> hg log -R http://www.selenic.com/repo/hello
abort: repository 'http://www.selenic.com/repo/hello' is not local

The correct way to do this is cloning the remote repository to your computer and then doing a hg log locally.

This is a very deliberate explicit design decision made by project leader Matt Mackall (mpm). See also http://www.selenic.com/mercurial/bts/issue1025 for the reasoning behind that.

How can I find out if there are new changesets in a remote repository?

To get the changeset id of the tipmost changeset of a remote repository you can do:

> hg id -i -r tip http://www.selenic.com/repo/hello
82e55d328c8c

When it changes, you have new changesets in the remote repository.

What can I do with a head I don't want anymore?

See PruningDeadBranches

The clone command is returning the wrong version in my workspace!

Clone checks out the tip of the default (aka unnamed) branch (see NamedBranches). Ergo, you probably want to keep your main branch unnamed.

Any way to track ownership and permissions?

If you're using Mercurial for config file management, you might want to track file properties (ownership and permissions) too. Mercurial only tracks the executable bit of each file.

Here is an example of how to save the properties along with the files (works on Linux if you've the acl package installed):

# cd /etc && getfacl -R . >/tmp/acl.$$ && mv /tmp/acl.$$ .acl
# hg commit

This is far from perfect, but you get the idea. For a more sophisticated solution, check out etckeeper.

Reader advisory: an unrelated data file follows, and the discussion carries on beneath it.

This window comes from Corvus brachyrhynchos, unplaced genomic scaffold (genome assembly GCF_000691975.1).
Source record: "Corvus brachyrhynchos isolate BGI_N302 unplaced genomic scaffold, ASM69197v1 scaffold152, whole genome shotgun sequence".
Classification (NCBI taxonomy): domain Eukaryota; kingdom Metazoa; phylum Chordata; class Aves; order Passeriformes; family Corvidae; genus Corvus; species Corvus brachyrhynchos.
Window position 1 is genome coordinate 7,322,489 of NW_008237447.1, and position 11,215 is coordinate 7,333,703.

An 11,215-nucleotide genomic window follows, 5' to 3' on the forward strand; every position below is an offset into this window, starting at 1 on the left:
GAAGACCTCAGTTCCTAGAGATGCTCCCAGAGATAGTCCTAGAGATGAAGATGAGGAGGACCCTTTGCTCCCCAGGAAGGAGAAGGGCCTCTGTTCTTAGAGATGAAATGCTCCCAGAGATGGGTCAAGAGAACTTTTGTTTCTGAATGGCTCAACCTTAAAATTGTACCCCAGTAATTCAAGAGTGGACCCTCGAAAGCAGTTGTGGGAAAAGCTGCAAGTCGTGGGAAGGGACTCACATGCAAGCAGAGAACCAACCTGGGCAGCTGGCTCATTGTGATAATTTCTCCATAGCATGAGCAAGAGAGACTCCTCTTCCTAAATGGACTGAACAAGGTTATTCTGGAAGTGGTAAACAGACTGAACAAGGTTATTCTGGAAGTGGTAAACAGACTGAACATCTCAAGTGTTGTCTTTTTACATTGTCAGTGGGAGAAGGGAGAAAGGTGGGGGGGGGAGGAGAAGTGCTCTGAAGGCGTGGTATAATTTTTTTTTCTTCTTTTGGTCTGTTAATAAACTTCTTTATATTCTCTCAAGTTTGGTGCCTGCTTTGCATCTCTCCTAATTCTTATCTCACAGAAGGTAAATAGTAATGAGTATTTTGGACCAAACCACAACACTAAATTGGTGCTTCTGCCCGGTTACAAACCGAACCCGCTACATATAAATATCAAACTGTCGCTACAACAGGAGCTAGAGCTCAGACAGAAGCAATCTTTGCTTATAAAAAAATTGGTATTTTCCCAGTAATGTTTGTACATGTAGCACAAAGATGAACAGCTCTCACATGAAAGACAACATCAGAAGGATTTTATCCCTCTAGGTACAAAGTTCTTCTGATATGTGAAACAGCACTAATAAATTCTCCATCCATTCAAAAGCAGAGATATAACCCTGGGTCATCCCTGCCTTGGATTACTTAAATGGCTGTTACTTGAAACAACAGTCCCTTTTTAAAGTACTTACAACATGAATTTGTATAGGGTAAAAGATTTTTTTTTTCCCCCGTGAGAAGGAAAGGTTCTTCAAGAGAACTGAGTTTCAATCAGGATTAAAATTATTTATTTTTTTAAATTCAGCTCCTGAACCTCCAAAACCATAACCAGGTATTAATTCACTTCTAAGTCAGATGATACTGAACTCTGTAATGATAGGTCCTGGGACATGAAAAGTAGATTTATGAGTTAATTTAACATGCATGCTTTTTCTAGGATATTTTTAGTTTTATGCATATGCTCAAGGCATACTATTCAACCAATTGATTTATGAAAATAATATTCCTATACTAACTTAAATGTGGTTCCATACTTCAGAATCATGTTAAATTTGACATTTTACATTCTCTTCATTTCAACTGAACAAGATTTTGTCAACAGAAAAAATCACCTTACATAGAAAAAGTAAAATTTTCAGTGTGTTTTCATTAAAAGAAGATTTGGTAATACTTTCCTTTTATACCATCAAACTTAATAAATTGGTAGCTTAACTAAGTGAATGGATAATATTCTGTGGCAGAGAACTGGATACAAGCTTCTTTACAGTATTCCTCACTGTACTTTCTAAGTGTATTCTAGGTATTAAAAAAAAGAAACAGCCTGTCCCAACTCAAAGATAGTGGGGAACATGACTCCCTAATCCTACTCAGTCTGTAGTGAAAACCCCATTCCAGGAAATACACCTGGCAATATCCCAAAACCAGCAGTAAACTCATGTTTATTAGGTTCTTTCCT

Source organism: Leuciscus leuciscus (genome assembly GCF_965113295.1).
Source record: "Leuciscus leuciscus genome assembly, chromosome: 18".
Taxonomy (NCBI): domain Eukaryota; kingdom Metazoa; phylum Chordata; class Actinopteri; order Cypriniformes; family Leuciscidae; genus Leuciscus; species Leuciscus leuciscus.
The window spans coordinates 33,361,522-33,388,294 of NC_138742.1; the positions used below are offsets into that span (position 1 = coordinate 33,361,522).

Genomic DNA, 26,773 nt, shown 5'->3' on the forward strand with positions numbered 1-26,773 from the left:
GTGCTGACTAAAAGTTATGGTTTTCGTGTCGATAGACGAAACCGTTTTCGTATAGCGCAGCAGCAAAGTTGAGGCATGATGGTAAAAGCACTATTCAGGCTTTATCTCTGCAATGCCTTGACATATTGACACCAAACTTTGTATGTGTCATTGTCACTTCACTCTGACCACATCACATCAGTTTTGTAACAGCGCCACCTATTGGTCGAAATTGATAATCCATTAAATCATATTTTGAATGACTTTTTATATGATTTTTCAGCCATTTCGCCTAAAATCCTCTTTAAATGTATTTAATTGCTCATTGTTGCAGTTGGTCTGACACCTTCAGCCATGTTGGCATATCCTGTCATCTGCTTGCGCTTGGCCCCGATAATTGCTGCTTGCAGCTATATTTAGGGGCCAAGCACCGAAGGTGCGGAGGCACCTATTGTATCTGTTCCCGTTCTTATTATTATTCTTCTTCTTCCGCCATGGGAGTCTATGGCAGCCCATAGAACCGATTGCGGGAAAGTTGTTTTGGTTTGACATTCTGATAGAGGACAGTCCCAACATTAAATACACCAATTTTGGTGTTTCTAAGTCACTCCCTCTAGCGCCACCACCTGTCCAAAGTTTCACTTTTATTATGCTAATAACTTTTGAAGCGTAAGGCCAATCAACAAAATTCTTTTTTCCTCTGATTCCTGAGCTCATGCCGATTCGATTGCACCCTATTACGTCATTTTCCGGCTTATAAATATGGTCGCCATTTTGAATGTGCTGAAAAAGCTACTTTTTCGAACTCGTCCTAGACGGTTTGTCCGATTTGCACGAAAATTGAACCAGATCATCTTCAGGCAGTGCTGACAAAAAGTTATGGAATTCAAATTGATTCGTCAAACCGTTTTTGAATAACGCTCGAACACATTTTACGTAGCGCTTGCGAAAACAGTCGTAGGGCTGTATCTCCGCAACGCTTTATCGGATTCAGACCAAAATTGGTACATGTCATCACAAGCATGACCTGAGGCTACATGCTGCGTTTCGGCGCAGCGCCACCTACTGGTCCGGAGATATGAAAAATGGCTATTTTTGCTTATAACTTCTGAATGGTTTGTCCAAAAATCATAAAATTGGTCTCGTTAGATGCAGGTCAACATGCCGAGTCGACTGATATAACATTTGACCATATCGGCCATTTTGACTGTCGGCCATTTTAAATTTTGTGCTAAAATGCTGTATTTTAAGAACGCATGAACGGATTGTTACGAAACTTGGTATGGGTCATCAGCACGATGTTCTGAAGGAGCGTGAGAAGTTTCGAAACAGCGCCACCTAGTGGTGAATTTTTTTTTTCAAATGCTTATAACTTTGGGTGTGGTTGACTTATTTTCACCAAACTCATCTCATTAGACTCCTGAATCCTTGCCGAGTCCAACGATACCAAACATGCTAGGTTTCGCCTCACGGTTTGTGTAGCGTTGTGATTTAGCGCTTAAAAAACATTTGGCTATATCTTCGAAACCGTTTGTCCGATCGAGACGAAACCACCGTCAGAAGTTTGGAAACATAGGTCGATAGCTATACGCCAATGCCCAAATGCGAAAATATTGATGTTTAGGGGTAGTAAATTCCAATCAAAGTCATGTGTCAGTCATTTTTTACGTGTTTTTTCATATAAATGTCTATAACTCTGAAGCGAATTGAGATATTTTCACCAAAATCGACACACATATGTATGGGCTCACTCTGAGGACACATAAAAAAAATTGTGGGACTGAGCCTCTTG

I get a "no space left" or "disk quota exceeded" on push

I get a "no space left" or "disk quota exceeded" on push, but there is plenty of space or/and I have no quota limit on the device where the remote hg repository is.

The problem comes probably from the fact that mercurial uses /tmp (or one of the directory define by environment variables $TMPDIR, $TEMP or $TMP) to uncompress the bundle received on the wire. The decompression may then reach device limits.

You can of course set $TMPDIR to another location on remote in the default shell configuration file, but it will be potentially used by other processes than mercurial. Another solution is to set a hook in a global .hgrc on remote. See the description of how to set a hook for changing tmp directory on remote when pushing.

Why do I get "abort: could not import module mpatch!" when invoking hg?

If your current directory is that of the Mercurial source distribution, it is possible that hg is looking in the local mercurial package directory and fails to find the mpatch.so extension module. The solution (for most situations) is to move out of the source distribution directory and to try again. (This is a common Python pitfall: Python will often be confused by packages or modules in the current directory and will import packages/modules from these local locations instead of looking in the appropriate places.)

FAQ/CommonProblems (last edited 2018-02-22 02:01:15 by JohnHein)